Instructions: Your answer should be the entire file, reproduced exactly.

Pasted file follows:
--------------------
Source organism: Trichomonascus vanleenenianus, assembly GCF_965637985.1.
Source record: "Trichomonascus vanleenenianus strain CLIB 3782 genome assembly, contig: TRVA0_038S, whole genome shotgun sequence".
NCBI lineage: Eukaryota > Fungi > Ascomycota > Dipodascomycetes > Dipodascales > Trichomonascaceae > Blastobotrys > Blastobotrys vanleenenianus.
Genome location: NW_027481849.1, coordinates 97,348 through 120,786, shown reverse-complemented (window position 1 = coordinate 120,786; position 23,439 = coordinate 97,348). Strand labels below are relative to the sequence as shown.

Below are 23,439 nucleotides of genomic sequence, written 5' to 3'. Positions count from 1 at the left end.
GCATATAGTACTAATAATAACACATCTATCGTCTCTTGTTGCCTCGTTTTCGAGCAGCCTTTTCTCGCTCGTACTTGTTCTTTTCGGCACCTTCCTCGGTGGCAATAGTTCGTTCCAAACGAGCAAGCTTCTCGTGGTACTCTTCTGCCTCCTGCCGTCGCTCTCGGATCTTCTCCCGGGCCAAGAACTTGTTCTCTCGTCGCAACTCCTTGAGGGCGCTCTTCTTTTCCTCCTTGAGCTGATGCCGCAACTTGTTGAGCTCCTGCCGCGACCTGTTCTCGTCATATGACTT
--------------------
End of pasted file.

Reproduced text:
Source organism: Trichomonascus vanleenenianus, assembly GCF_965637985.1.
Source record: "Trichomonascus vanleenenianus strain CLIB 3782 genome assembly, contig: TRVA0_038S, whole genome shotgun sequence".
NCBI lineage: Eukaryota > Fungi > Ascomycota > Dipodascomycetes > Dipodascales > Trichomonascaceae > Blastobotrys > Blastobotrys vanleenenianus.
Genome location: NW_027481849.1, coordinates 97,348 through 120,786, shown reverse-complemented (window position 1 = coordinate 120,786; position 23,439 = coordinate 97,348). Strand labels below are relative to the sequence as shown.

Below are 23,439 nucleotides of genomic sequence, written 5' to 3'. Positions count from 1 at the left end.
GCATATAGTACTAATAATAACACATCTATCGTCTCTTGTTGCCTCGTTTTCGAGCAGCCTTTTCTCGCTCGTACTTGTTCTTTTCGGCACCTTCCTCGGTGGCAATAGTTCGTTCCAAACGAGCAAGCTTCTCGTGGTACTCTTCTGCCTCCTGCCGTCGCTCTCGGATCTTCTCCCGGGCCAAGAACTTGTTCTCTCGTCGCAACTCCTTGAGGGCGCTCTTCTTTTCCTCCTTGAGCTGATGCCGCAACTTGTTGAGCTCCTGCCGCGACCTGTTCTCGTCATATGACTT